• Create an online tribute . An online tribute to your loved one can include an obituary, photos and even a guestbook so that people can share their condolences and memories of the person who has died.
    • Donate to a favorite cause. Is there something about which your loved one was truly passionate? Giving your time and money to support that cause is a good way to honor his or her memory.
    • Host a small gathering in your loved one’s honor. Maybe your loved one didn’t want a funeral, but that doesn’t mean people can’t gather to remember. An intimate gathering of family and friends can give people the opportunity to share stories, reminisce, and begin to process their grief.
    • Make a pilgrimage to places that were important in your loved one’s life. Sometimes, a road trip can be cathartic. Traveling to places that held a special significance for someone can help you understand that person better. Especially when shared with someone else who loved the person who has died, such a trip can be life-affirming as you remember and create new memories.

    You can skip the funeral service in order to respect a loved one’s wish, but remember that funerals can actually help the healing begin. More of a boon to the living, they can be a place to remember, connect and begin to move on with life. Whether or not you want to have a funeral, Evergreen Cemetery and Mortuary can help you make your loved one’s final arrangements. Call (520) 399-6652 to learn more.

  • Teaching Children about Death

    When a loved one dies, it can be very difficult to process, even for adults. Many parents find it especially hard to talk to their children about death. It’s uncomfortable and you might not even know where to start, but death is a natural part of life’s journey — and if you explain it to children simply and with sensitivity, you can help them process the information in a healthy way.

    First, don’t assume your child doesn’t already know about death. Even before they experience the death of a beloved relative or cherished pet, they see dead bugs, dead flowers and other indications that living things don’t last forever. Fairy tales touch on death, as well. Children have a wonderful natural curiosity that leads them to be inquisitive about the world around them, and it’s important to tell them the truth so that they don’t have misconceptions that may prove damaging.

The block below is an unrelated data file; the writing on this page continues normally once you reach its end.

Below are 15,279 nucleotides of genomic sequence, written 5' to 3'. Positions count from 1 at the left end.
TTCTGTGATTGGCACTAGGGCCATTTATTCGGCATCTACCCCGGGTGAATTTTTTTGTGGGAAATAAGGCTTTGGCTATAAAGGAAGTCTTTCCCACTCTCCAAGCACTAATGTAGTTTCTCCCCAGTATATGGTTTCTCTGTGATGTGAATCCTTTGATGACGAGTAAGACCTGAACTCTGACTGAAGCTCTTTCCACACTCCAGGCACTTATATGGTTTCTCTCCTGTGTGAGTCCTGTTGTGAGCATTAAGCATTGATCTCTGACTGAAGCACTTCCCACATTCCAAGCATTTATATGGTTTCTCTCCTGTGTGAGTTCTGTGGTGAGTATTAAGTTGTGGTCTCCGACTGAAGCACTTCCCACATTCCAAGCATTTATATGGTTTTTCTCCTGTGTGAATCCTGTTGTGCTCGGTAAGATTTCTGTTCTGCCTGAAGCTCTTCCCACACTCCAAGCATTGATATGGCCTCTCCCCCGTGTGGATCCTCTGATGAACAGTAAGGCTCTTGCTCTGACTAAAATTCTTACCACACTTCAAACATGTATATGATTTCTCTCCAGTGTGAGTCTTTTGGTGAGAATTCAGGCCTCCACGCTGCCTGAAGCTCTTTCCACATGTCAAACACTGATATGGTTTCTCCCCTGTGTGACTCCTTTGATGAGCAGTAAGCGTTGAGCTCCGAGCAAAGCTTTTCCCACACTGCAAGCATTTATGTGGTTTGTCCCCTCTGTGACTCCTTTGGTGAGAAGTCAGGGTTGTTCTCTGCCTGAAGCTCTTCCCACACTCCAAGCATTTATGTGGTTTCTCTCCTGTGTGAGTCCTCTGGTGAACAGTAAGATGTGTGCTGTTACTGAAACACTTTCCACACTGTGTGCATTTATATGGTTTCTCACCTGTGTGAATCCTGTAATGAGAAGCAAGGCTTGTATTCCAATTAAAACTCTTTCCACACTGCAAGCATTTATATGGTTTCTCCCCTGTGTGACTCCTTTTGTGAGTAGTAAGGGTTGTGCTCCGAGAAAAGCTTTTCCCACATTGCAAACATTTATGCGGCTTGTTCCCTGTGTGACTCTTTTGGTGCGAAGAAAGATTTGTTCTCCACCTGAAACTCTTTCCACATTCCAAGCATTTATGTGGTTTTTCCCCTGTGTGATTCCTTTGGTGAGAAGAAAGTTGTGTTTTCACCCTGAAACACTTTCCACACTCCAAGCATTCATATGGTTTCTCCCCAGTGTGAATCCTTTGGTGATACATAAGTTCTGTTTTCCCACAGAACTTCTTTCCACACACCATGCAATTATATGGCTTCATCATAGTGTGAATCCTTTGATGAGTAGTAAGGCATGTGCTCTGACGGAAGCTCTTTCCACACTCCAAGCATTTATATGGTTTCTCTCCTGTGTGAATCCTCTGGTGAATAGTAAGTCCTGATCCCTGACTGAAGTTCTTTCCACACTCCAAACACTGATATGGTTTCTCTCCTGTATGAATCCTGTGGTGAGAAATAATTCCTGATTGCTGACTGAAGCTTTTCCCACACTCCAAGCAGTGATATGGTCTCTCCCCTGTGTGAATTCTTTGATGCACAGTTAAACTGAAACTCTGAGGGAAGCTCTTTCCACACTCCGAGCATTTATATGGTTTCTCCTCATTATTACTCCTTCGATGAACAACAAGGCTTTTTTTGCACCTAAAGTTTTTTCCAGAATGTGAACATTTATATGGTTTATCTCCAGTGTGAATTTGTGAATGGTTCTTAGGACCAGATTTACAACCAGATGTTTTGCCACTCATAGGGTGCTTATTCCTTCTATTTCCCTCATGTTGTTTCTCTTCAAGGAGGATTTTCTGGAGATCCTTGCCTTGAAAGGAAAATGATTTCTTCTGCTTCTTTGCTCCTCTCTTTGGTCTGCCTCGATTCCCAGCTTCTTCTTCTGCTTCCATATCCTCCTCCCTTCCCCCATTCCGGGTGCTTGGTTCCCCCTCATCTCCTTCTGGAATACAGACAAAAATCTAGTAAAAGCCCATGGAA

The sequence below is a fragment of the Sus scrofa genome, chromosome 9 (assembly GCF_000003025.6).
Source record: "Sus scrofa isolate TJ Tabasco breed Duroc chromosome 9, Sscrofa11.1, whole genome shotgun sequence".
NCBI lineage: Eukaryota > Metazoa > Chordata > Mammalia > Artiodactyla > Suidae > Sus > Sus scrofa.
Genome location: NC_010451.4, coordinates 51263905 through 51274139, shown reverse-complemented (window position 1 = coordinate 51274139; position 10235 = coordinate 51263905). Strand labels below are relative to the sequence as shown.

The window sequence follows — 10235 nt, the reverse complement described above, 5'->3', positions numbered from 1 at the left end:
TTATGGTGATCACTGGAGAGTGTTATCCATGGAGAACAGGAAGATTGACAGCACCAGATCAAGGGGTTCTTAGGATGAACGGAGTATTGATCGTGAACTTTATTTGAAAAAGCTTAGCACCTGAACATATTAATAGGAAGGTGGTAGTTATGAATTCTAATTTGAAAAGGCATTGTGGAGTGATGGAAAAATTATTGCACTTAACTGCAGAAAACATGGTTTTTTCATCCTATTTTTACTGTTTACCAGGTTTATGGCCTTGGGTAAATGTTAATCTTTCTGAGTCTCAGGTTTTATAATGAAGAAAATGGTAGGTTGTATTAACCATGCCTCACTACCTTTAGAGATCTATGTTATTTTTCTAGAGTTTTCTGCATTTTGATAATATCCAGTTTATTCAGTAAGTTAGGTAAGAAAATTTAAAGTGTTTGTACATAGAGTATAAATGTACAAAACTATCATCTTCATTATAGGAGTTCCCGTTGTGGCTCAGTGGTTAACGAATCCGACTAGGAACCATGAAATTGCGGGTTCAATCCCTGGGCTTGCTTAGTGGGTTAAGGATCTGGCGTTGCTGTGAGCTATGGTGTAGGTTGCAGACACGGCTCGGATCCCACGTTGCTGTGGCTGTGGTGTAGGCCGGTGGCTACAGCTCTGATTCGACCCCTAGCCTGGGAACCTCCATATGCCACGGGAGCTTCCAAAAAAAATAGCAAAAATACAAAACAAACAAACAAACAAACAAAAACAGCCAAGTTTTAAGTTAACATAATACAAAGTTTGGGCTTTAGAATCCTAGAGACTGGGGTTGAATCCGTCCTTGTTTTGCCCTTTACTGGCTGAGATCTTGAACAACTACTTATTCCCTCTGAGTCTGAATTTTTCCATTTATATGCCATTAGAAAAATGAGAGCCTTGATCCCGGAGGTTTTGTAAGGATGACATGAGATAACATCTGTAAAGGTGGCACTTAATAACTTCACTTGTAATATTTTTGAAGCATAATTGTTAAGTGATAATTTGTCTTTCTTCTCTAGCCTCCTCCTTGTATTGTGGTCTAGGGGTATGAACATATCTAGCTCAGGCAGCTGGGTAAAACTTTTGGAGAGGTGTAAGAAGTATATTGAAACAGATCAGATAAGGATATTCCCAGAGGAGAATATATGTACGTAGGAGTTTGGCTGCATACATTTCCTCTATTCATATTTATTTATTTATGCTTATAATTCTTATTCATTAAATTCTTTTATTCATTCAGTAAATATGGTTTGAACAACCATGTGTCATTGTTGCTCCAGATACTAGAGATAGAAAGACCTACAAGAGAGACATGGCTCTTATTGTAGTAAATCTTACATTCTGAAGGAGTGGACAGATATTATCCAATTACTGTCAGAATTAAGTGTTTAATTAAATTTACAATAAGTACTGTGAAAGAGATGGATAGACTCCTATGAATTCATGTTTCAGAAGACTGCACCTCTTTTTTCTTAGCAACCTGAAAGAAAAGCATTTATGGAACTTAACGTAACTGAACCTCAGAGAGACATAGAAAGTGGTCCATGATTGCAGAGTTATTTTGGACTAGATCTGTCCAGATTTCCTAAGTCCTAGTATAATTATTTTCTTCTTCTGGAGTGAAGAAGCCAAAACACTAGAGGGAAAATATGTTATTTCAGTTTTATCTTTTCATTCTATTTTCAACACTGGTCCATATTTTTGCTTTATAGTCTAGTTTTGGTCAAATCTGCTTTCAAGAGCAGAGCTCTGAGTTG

When you talk to a child about death, use simple language.

    • Don’t speak in euphemisms, which can lead to confusion. Saying someone “has gone away” or “fallen asleep” may seem like a good way to soften the blow, but in fact, it can cause children to become anxious. They might worry when a parent goes on a business trip that he or she will not return, or they might fear that they’ll fall asleep themselves and never awaken.
    • Explain death simply. Tell the child that when someone dies, the body stops working. The person’s heart stops beating, and he or she no longer breathes. Explain that death is irreversible and that the person is no longer in the body.
    • Listen to the child, taking cues as to readiness and answering questions . Don’t go into great detail or over-explain. It’s better to answer questions as they are asked rather than overload the child with information that’s difficult to process.
    • Consider reading an age-appropriate book about death. The right book can be a valuable tool for a difficult conversation. Look for books that explain death simply, in terms the child can readily understand.

    At Evergreen Cemetery and Mortuary, we provide support to families even after the funeral is over. If you’ve lost a loved one, our grief support team can help you find resources to help you and your family heal. Call us at (520) 399-6652 to learn more.

  • When a First Responder Dies

    First responders are brave men and women who put their lives on the line every day in the service of our communities. When they lose their lives, we as a community grieve along with their loved ones, respecting and appreciating their sacrifice. It’s only fitting that they should be honored with a meaningful memorial service.

    • First responder funerals are similar to those of veterans. Although there are rituals unique to the person’s particular area of service, some traditions remain the same.
    • A flag-draped casket is an important honor. Just as members of the military are honored for service to their country, firefighters and police who have died in the line of duty are also entitled to a flag-draped casket.
    • The presence of an honor guard is another tradition shared with military funerals. The honor guard is involved in many aspects of the funeral. Duties include casket watch, pallbearers, and color guard. A designated member of the honor guard escorts the family into the service before assuming the duties of the ceremony.